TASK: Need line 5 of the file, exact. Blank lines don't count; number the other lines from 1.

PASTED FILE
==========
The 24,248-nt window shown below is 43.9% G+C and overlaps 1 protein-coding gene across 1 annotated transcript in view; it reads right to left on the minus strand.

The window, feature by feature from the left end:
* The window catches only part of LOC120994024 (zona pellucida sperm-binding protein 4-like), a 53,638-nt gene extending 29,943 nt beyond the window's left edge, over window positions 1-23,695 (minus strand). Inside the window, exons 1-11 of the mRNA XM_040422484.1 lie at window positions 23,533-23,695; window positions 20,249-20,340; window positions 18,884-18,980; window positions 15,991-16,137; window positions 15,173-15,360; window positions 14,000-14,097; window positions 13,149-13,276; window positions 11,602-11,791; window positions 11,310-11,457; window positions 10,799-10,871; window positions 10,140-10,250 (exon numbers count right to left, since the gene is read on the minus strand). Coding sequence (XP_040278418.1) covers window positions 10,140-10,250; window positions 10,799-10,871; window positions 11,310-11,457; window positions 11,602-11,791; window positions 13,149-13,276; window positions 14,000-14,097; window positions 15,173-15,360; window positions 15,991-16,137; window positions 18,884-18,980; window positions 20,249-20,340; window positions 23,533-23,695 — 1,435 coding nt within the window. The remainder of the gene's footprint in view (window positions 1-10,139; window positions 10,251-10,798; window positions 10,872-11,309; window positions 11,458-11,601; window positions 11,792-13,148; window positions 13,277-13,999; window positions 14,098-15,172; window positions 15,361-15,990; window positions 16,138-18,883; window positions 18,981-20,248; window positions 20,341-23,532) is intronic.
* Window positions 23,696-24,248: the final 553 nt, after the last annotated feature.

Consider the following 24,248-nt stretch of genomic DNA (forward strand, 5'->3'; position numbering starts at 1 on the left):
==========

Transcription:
Consider the following 24,248-nt stretch of genomic DNA (forward strand, 5'->3'; position numbering starts at 1 on the left):